World’s Smallest Hotel Was Built Because of an Old Marriage Law

H.Helmlechner, Wikimedia Commons // CC BY-SA 4.0

Eh'häusl Hotel in Amberg, Germany, is easy to miss. Crammed between two houses, the building measures just 8 feet wide, making it the smallest hotel on earth, according to Guinness World Records.

The space's interior takes up 570 square feet across seven floors. Inside, guests—a maximum of two at a time—have their choice of cozy nooks to relax in, including a bedroom, a fireside lounge, a salon, and a bathroom with a whirlpool tub.

Whirlpool tub inside bathroom.

The hotel's unique history makes it the perfect romantic destination. Couples wishing to marry in 18th-century Amberg had to provide proof of landownership to the city before they could tie the knot. In 1728, a businessman saw a way around the law and built a "house" by putting up some walls and roof in an alleyway just 8 feet and 2 inches wide. Instead of belonging to one permanent owner, the house was sold to a property-less bride and groom, who then sold the house to another couple, and so on. The building is known as Eh'häusl today, a name which means "wedding house" in the local dialect.

Bedroom inside hotel.

While the Eh'häusl is no longer used as a legal loophole (it's now owned and managed by a municipal agency and run as a bona fide hotel), the idea of passing off occupancy from one couple to the next remains. The hotel's website reads, "As soon as the guest receives the key, he or she is the temporary owner of this miniature sanctuary ... Close your eyes for a moment and you will understand why you don't need a concierge. You will have the feeling that you have arrived home!"

You can book your stay at the historic landmark for €240 (about $280) a night—just make sure to pack light if you want more legroom.

[h/t Country Living]

Images courtesy of Eh'häusl.

Wayfair’s Fourth of July Clearance Sale Takes Up to 60 Percent Off Grills and Outdoor Furniture

Wayfair/Weber
Wayfair/Weber

This Fourth of July, Wayfair is making sure you can turn your backyard into an oasis while keeping your bank account intact with a clearance sale that features savings of up to 60 percent on essentials like chairs, hammocks, games, and grills. Take a look at some of the highlights below.

Outdoor Furniture

Brisbane bench from Wayfair
Brisbane/Wayfair

- Jericho 9-Foot Market Umbrella $92 (Save 15 percent)
- Woodstock Patio Chairs (Set of Two) $310 (Save 54 percent)
- Brisbane Wooden Storage Bench $243 (Save 62 percent)
- Kordell Nine-Piece Rattan Sectional Seating Group with Cushions $1800 (Save 27 percent)
- Nelsonville 12-Piece Multiple Chairs Seating Group $1860 (Save 56 percent)
- Collingswood Three-Piece Seating Group with Cushions $410 (Save 33 percent)

Grills and Accessories

Dyna-Glo electric smoker.
Dyna-Glo/Wayfair

- Spirit® II E-310 Gas Grill $479 (Save 17 percent)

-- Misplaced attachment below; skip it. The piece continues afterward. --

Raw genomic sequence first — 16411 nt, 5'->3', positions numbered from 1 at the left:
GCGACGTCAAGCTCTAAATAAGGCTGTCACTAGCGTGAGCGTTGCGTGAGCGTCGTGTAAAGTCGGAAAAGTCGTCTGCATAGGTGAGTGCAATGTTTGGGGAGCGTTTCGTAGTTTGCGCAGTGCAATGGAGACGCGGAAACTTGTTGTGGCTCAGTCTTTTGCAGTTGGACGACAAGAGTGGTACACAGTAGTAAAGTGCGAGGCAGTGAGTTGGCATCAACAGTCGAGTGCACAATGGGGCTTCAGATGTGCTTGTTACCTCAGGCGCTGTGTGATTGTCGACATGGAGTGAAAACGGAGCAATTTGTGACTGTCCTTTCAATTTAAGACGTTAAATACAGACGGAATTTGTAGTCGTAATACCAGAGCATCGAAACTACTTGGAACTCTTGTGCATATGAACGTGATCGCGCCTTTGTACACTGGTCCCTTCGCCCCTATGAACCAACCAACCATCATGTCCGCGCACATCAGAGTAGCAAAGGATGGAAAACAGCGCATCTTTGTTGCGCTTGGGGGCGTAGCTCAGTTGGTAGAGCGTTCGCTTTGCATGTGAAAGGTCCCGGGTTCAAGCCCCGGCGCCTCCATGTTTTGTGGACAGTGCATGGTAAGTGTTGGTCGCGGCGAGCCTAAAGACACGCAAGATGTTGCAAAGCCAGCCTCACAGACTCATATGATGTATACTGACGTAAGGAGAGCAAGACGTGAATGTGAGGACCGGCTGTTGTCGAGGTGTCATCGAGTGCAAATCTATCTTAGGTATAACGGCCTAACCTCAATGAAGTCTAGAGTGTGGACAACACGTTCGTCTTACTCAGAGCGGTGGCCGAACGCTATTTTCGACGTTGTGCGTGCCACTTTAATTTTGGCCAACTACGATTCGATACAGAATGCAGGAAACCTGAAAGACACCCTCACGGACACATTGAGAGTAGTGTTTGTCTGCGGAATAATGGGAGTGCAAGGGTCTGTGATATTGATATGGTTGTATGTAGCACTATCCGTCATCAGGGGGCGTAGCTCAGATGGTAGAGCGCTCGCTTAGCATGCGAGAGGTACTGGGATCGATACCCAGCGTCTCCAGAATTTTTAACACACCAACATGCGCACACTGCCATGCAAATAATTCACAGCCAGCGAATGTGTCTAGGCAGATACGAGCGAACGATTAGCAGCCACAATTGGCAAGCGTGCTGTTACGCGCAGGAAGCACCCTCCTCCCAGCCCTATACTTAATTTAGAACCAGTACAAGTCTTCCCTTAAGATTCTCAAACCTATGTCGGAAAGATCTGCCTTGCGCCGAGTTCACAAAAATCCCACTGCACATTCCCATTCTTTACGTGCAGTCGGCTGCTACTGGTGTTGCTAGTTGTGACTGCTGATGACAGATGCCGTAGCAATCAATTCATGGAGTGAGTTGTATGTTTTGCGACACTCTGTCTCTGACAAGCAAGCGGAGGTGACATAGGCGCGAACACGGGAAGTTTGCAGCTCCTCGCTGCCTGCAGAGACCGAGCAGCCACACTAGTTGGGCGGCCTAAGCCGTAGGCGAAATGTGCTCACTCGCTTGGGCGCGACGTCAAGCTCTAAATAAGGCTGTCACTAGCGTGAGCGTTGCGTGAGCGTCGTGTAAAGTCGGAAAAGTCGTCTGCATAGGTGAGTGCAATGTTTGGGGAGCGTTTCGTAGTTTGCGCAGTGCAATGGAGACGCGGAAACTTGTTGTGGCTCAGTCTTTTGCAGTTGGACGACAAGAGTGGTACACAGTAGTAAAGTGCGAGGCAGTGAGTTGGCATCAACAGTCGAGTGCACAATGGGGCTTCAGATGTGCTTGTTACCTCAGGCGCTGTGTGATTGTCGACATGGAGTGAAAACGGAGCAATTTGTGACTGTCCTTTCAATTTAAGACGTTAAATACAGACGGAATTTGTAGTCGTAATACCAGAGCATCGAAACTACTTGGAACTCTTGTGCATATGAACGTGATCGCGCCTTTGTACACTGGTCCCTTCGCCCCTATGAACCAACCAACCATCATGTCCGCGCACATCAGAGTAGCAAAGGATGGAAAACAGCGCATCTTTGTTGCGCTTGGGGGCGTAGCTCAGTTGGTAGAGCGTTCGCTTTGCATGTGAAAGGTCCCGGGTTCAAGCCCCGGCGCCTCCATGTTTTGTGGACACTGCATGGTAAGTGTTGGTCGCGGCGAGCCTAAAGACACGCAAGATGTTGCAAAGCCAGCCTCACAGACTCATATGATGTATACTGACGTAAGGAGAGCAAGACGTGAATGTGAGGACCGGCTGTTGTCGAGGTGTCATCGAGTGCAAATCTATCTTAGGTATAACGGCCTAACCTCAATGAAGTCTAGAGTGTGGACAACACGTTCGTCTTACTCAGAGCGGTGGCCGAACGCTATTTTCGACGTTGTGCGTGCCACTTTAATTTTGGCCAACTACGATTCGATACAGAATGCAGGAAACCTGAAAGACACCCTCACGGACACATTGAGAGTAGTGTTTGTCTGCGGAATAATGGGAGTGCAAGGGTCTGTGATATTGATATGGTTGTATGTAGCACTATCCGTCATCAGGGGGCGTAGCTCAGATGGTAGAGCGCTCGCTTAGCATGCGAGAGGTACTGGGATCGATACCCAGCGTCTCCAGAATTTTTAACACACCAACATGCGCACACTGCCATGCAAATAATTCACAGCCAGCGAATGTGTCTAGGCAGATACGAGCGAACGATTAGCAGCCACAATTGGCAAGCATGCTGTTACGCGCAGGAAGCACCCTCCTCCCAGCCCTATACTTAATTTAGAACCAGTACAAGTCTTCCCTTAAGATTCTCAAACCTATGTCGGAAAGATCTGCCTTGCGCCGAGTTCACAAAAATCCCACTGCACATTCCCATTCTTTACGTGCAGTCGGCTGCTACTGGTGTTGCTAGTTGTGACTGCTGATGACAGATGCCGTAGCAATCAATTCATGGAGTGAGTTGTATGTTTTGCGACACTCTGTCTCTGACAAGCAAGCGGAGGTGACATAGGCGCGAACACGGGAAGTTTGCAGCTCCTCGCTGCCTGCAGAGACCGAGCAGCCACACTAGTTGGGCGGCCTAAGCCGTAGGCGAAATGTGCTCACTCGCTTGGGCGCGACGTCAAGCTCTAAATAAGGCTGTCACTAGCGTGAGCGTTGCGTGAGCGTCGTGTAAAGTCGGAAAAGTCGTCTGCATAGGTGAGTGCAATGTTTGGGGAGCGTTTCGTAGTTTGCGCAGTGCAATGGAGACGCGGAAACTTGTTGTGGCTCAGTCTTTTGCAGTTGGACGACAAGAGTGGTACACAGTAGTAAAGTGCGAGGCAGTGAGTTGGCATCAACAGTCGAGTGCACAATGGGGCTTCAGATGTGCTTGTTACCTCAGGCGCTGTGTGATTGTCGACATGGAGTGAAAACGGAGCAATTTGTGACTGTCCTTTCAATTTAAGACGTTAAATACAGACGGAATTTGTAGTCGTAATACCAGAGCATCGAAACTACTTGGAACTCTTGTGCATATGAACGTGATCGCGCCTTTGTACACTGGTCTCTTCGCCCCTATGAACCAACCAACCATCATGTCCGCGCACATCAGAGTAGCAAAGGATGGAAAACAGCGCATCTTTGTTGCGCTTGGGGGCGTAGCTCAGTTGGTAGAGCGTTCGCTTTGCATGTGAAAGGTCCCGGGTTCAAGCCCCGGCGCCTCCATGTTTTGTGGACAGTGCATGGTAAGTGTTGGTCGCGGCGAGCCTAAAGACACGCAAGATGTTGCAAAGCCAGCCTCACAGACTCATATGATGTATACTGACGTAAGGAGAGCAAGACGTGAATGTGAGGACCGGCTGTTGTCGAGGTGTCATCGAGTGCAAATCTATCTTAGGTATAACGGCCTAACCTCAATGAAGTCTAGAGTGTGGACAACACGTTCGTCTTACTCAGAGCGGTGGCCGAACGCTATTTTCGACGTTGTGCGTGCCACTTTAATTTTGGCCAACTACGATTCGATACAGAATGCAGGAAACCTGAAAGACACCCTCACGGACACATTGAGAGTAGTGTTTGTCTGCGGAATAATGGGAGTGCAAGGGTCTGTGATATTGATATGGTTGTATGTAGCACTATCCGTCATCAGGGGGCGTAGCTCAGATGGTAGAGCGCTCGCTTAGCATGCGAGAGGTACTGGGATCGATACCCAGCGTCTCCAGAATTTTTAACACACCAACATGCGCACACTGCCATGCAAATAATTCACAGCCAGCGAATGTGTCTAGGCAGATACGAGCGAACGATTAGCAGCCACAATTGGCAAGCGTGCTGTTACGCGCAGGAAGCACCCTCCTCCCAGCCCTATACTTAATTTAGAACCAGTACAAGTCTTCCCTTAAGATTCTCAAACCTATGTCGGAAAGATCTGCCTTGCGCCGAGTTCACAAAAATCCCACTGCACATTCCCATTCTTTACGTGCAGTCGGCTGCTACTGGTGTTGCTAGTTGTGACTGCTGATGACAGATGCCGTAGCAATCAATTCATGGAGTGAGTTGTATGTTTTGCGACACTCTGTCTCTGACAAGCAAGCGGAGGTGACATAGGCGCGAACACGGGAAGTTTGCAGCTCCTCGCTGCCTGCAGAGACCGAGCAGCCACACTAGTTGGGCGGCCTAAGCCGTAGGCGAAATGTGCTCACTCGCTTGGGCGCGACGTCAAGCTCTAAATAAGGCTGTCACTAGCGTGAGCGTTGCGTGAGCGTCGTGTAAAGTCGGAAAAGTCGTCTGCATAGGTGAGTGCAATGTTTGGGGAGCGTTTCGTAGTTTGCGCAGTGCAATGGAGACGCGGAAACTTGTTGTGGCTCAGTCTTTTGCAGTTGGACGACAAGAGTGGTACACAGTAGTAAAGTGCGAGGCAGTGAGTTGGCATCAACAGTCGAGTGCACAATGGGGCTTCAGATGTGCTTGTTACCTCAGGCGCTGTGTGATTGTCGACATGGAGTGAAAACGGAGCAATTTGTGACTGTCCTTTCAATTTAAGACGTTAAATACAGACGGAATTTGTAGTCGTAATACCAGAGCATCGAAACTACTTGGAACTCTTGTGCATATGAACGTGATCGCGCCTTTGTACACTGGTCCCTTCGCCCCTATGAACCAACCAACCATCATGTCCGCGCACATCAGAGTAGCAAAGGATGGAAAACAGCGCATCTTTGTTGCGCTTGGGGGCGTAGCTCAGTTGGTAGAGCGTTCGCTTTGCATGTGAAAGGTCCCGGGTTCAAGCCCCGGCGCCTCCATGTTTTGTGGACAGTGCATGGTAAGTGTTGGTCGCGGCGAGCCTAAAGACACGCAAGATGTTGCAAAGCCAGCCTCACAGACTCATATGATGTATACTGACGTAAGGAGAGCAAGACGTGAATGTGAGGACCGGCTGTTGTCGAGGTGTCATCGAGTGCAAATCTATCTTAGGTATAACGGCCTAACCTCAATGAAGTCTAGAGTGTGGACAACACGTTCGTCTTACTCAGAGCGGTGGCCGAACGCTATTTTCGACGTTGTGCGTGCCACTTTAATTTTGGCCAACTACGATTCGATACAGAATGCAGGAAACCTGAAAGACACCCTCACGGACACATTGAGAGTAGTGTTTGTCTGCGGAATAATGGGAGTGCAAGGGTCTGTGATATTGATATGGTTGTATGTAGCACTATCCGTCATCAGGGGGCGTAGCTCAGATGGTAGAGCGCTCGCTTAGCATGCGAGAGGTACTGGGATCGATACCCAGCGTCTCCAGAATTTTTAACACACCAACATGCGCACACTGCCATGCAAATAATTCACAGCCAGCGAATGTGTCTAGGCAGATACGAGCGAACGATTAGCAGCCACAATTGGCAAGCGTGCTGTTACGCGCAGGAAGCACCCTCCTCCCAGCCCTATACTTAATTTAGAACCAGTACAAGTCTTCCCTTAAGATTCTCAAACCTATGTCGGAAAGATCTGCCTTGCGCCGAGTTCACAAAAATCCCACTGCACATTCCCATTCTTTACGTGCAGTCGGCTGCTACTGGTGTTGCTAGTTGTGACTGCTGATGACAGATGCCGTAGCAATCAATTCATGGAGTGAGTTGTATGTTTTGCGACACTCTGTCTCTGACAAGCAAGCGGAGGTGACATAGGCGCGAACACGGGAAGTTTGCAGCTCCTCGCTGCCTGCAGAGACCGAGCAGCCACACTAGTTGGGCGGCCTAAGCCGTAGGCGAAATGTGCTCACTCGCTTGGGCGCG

- Portable Three-Burner Propane Gas Grill $104 (Save 20 percent)
- Digital Bluetooth Electric Smoker $224 (Save 25 percent)
- Cuisinart Grilling Tool Set $38 (Save 5 percent)

Outdoor games

American flag cornhole game.
GoSports

- American Flag Cornhole Board $57 (Save 19 percent)
- Giant Four in a Row Game $30 (Save 6 percent)
- Giant Jenga Game $119 (Save 30 percent)

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The Tallest Cemetery Monument in New Orleans Was Built Out of Spite

baldeaglebluff, Flickr // CC BY-SA 2.0
baldeaglebluff, Flickr // CC BY-SA 2.0

Spite has motivated many construction projects, from a 40-foot-tall fence in California to an 8-foot-wide home in Massachusetts. But when it comes to pettiness, few structures can beat Moriarty Monument in New Orleans's Metairie Cemetery. Reaching 80 feet high, the memorial to Mary Moriarty was an excuse for her widower to show off his wealth to everyone who rejected him.

New Orleans is famous for its cemeteries, which feature above-ground mausoleums. The soil in the region is too wet and swampy to dig traditional 6-foot graves, so instead, bodies are interred at the same level as the living. The most impressive of these graveyards may be Metairie Cemetery on Metairie Road and Pontchartrain Boulevard. Built in 1872, it lays claim to the most above-ground monuments and mausoleums in the city, the tallest of which is the Moriarty Monument.

The granite tomb was commissioned by Daniel A. Moriarty, an Irish immigrant who moved to New Orleans with little money in the mid-1800s. It was there he met his wife, Mary Farrell, and together they started a successful business and invested their new income into real estate. The couple was able to build a significant fortune this way, but Moriarty struggled to shake off his reputation as a poor foreigner. The city's upper class refused to accept him into their ranks—something Moriarty never got over. After his wife died in 1887, he came up with an idea that would honor her memory and hopefully tick off the pretentious aristocrats at the same time.

By 1905, he had constructed her the grandest memorial he could afford. In addition to the towering steeple, which is a topped with a cross, the site is adorned with four statues at the base. These figures represent faith, hope, charity, and memory, while the monument itself is meant to be a not-so-virtuous middle finger to all those who insulted its builder.

Gerard Schoen, community outreach director for Metairie Cemetery, told WGNO ABC, “The reason Daniel wanted his property to be the tallest was so his wife could look down and snub every 'blue blood' in the cemetery for all eternity." More than a century later, it still holds that distinction.

[h/t Atlas Obscura]